Why We Dug the Smart Growth in Small Towns Workshop

by on April 12, 2011 » Add more comments.

“We have finally uncoupled VMT  (Vehicle Miles Traveled) growth from GDP growth in the U.S., largely because Millenials don’t want to drive.” That was one of the fascinating tidbits which I took from the Smart Growth in Small Towns and Rural Communities Workshop that Katie and I checked out Friday in Salida. Here’s another one: Over the last 50 years, VMT in the U.S. has increased by 500% while our population has only grown by 178%.

Both of these factoids came from a fascinating presentation by transportation planner Jim Charlier of Charlier Associates, one of the highlights of the day for me. We were happy to sponsor this progressive event and it was great to see an event like it in our valley. Many thanks to the Colorado Chapter of the Congress for the New Urbanism for putting on the event. And thanks also to John Olson of Olson Planning and Urban Landscapes for his role. Check out his account of the day.

“Colorado’s small towns and hamlets were originally laid out in a beautiful manner with a fine grain of detail and beautiful connectivity. More often than not, they were constructed as traditional “TOD’s”, or Transit Oriented Developments… Salida, like most towns in Colorado, was originally developed as a Railroad town with the fundamental aspects of a modern-day TOD.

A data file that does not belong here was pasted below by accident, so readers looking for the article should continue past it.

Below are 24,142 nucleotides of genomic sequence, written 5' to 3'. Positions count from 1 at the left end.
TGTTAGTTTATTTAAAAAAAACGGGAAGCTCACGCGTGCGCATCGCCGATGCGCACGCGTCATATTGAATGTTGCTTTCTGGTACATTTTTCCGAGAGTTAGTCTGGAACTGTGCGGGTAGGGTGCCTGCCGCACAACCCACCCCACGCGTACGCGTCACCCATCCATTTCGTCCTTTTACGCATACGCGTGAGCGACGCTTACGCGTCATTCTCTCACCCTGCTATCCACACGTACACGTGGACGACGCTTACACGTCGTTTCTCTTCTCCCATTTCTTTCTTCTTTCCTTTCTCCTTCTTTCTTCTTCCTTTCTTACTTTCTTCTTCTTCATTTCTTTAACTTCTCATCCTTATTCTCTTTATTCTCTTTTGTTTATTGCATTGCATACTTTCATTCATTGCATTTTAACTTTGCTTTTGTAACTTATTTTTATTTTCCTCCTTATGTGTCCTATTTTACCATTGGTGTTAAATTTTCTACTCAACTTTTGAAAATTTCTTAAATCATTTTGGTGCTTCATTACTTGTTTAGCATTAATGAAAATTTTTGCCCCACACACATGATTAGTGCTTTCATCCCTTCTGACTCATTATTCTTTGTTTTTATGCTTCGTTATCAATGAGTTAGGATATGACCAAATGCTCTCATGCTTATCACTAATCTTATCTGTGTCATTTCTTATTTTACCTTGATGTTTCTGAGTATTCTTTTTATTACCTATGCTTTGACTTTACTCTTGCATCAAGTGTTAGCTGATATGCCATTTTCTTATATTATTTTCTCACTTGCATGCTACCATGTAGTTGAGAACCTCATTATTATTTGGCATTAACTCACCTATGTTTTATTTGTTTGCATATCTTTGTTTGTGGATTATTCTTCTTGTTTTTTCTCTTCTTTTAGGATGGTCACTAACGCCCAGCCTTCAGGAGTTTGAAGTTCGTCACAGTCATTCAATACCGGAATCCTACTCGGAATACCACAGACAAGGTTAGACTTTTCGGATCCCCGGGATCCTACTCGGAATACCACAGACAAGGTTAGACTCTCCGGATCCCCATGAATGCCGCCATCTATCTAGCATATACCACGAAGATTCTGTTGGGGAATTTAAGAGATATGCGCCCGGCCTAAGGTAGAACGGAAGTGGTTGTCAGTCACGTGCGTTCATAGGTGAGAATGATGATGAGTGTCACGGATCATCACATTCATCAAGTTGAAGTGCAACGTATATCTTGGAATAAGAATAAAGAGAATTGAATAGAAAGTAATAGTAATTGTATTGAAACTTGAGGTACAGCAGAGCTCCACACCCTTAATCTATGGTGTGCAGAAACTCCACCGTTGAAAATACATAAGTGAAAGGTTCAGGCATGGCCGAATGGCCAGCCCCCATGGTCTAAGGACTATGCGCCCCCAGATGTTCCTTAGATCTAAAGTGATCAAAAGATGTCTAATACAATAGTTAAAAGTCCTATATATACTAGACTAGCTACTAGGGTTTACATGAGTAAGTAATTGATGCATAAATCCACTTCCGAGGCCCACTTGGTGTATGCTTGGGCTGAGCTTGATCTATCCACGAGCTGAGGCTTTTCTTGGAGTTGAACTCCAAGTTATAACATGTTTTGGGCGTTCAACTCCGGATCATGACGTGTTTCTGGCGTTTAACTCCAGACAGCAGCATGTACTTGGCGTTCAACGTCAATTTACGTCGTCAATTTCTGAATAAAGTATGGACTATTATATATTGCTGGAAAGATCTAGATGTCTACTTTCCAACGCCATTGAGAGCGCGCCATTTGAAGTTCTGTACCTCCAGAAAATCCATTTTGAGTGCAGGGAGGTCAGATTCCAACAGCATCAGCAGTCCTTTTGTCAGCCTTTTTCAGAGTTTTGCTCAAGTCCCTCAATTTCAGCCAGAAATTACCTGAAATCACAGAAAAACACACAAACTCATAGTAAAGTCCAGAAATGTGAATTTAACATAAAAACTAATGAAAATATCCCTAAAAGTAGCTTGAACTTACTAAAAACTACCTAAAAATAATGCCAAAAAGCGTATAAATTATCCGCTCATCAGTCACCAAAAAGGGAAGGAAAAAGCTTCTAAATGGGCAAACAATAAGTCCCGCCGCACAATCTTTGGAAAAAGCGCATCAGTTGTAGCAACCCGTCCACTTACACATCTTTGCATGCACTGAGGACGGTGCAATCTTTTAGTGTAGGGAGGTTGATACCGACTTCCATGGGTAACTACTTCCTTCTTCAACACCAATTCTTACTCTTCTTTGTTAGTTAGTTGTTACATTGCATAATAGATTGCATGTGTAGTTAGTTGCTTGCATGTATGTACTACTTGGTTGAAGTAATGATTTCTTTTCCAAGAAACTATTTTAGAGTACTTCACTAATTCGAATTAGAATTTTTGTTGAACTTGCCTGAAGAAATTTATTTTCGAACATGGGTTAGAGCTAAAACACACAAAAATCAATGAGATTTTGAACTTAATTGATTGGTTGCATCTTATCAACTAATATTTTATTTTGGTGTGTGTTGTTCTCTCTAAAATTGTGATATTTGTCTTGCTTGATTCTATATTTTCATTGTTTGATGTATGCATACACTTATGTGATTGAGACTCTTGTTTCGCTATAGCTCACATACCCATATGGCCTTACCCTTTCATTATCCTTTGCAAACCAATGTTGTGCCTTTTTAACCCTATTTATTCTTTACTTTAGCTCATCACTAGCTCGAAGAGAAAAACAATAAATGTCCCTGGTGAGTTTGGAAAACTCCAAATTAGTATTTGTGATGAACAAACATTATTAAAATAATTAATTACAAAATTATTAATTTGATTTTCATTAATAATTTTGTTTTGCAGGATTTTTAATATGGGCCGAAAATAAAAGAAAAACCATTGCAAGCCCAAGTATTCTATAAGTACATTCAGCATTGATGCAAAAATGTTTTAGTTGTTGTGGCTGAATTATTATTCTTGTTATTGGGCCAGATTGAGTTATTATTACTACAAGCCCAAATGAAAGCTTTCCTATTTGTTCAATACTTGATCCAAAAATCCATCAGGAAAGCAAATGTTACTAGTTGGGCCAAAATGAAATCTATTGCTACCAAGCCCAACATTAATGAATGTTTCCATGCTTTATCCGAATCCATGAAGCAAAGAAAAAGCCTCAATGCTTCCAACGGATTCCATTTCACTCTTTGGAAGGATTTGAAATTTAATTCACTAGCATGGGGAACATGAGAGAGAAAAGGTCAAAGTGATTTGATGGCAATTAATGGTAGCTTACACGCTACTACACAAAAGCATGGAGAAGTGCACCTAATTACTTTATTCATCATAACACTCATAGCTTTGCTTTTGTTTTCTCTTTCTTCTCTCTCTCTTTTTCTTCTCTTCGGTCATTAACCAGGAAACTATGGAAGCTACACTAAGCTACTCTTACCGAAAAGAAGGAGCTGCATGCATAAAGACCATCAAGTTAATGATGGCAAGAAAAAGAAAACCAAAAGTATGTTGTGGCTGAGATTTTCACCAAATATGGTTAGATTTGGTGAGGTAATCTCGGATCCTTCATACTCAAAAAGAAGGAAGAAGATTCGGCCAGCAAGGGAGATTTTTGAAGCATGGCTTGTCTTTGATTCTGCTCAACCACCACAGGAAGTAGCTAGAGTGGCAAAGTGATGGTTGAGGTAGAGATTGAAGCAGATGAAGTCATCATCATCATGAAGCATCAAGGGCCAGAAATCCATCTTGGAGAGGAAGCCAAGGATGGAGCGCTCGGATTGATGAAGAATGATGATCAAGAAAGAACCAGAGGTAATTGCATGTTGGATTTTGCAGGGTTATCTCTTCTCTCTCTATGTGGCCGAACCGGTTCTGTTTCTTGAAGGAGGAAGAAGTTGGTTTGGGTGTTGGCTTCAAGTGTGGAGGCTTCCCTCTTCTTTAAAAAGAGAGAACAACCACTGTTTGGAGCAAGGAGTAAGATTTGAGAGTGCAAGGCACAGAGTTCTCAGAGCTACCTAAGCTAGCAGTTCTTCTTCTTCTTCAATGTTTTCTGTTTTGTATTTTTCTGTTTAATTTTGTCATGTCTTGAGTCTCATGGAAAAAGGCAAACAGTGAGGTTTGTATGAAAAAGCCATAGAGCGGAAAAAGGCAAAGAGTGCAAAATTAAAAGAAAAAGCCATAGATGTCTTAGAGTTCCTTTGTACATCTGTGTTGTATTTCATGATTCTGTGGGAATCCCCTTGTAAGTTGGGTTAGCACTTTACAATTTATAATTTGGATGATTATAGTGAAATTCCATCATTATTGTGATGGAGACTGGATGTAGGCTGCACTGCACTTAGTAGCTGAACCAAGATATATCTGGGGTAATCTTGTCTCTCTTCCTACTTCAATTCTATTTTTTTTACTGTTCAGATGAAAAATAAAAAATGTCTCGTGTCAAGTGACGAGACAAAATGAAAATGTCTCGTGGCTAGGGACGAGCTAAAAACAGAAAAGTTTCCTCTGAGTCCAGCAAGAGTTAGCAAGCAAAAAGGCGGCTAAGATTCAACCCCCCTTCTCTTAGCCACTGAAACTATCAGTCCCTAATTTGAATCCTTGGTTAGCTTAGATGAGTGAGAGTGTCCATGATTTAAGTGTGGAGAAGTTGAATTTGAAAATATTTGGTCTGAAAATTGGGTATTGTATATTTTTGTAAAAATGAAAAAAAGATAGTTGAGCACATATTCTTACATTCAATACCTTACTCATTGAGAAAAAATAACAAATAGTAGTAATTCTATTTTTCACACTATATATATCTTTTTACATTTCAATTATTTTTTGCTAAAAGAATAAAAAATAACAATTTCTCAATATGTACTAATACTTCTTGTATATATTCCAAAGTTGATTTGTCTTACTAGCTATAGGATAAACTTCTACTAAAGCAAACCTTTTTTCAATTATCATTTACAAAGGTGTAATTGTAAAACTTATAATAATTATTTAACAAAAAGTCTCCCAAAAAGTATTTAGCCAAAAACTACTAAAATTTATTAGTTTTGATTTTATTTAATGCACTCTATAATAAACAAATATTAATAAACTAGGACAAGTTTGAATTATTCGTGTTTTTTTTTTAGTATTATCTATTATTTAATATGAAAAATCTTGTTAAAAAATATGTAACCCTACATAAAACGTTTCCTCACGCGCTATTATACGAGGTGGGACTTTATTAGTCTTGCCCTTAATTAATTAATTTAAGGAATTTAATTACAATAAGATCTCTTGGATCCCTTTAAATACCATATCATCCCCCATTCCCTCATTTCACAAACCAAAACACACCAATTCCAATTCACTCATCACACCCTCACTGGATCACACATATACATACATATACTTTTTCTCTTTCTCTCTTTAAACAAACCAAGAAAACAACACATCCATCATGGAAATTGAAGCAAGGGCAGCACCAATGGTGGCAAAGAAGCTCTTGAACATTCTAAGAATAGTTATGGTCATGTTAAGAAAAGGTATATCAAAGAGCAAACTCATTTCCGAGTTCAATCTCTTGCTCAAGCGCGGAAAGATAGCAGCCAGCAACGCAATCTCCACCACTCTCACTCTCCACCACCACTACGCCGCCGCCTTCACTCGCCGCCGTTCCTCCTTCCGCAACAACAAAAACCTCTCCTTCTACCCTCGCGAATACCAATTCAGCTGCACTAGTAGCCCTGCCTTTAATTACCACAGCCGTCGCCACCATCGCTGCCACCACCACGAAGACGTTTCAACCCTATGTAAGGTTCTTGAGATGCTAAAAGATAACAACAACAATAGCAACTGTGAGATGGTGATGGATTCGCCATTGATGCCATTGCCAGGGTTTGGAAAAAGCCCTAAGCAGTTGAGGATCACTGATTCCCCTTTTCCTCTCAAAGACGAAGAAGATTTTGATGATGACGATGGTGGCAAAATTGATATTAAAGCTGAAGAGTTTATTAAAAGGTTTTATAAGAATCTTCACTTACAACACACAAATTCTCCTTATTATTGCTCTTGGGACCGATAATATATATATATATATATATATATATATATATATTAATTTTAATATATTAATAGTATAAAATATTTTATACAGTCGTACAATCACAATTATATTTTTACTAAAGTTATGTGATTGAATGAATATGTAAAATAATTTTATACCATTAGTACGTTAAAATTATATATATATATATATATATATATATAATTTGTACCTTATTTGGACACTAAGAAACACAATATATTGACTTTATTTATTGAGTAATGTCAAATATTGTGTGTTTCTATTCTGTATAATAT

I believe that our greatest task, as planners, architects and building officials, is to build on the heritage of our small towns. Read More >>>

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John Olson
April 12, 2011
8:41 pm

I’m happy to hear that you guys enjoyed the workshop! Thank you again for your sponsorship, Colorado is very fortunate to have great people like you to support urbanism!

Phillip Puckett
April 13, 2011
11:59 am

Very interesting topic. I’ve been wondering what the future holds for the rail system that connects BV, Salida and other Colorado ex-TODs (since it is not actively used)?? I see transit between these areas and to urban hubs like Colorado Springs and Denver as a key aspect for healthy growth in our valley. Not only do we need to find new business opportunities within the area but also how to connect telecommuters to the cities for travel, customer meetings, etc.

Dustin Urban
April 13, 2011
12:45 pm

I here ya, Phillip. I’d sure love to see that myself. Unfortunately it could be a chicken and the egg dilemma with our relatively small population in the valley. We definitely all need to put our heads together on the transportation and jobs front! Folks like yourself are invaluable in the discussion.

Dustin Urban
April 24, 2011
9:39 am

Our pleasure, John. Thanks for making it happen!

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